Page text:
India Announces Construction of Fence Along Border with Myanmar

Joaquin Camarena
Joaquin Camarena
Joaquin completed his undergraduate and graduate education at a Texas university and has studied extensively in China. As a former Marine Corps intelligence analyst, he worked in the Indo-Pacific region. His areas of expertise include PLA modernization, particularly PLAN/PLANMC and its expeditionary capabilities, as well as CCP and Chinese domestic politics. He also runs the Sino Talk brand on Instagram and Twitter and is the IndoPacific Desk Chief for Atlas.

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Border Fence Announcement

India announced on February 6th that construction on the approximately 1021-mile (1643 km) border with Myanmar to enhance border surveillance. Indian Home Minister Amit Shah made the announcement on social media, stating the government built a 6.21-mile (10-km) stretch of the fence in Manipur state. The Home Minister also said that the border will also include a paved track to enhance the Indian security force’s ability to patrol and monitor the border.

Shah also said that the government also started two pilot fencing projects under the Hybrid Surveillance System. The two HSS projects will run 0.62-mile (1 km) of the border in both Arunachal Pradesh and Manipur states. Indian officials approved a separate fencing project that will cover an additional 12.43-mile (20-km) stretch of the border and will be constructed in Manipur that will begin “soon.” Planning for an additional 186-mile (300-km) length of smart fencing systems along the Indo-Myanmar border is ongoing and will begin when the project receives approval.


The Indian government believes that the border fence is a necessary response to adequately secure the porous border and prevent “unauthorized personnel” from entering India from Myanmar. They are also worried that individuals are also exploiting the 2018 Free Movement Regime (FMR) established by India as part of its ‘Look East Policy.’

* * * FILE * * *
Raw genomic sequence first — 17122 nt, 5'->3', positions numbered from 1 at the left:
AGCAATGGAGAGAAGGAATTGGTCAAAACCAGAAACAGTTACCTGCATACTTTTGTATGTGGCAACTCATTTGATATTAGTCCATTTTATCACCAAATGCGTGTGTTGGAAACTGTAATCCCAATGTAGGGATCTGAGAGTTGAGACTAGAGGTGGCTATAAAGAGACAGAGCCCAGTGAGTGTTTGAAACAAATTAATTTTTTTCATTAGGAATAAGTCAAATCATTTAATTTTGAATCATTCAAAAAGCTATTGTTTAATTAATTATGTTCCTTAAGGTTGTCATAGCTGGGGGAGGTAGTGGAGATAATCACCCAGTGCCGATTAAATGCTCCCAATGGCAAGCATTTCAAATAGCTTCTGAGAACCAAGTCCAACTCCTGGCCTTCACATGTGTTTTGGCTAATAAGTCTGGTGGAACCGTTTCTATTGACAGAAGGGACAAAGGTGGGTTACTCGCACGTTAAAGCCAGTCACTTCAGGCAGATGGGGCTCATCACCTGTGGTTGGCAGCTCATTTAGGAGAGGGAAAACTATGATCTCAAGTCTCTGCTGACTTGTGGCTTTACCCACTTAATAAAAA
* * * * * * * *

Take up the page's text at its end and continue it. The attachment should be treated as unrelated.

Furthermore, the government indicated that they are contemplating terminating the regime as another measure to prevent illegal immigrants and other “unauthorized individuals” from entering the country. The fence is also to prevent further refugees, anti-Junta rebels, and military personnel from fleeing into India from Myanmar as the country’s conflict escalated along the border region in recent months. However, the government also wants to build a fence to prevent ethnic militants from crossing the border and conducting attacks in Manipur or other eastern states.

However, the border fence will likely increase tensions between the Meitei and Kuki ethnic groups since the Kuki will view the fence and the FMR’s annulment as the government siding with the Meitei. The reason why is that the Meitei follow the Hindu religion (like the BJP-dominated government), while the Kuki are majority Christians. There have been previous instances of the government siding with groups that practice Hinduism in disputes or conflicts with religious minorities. The most notable example are the lax sentences Hindu extremist groups will receive for assaulting or killing religious minorities in the name of protecting cows or Hinduism.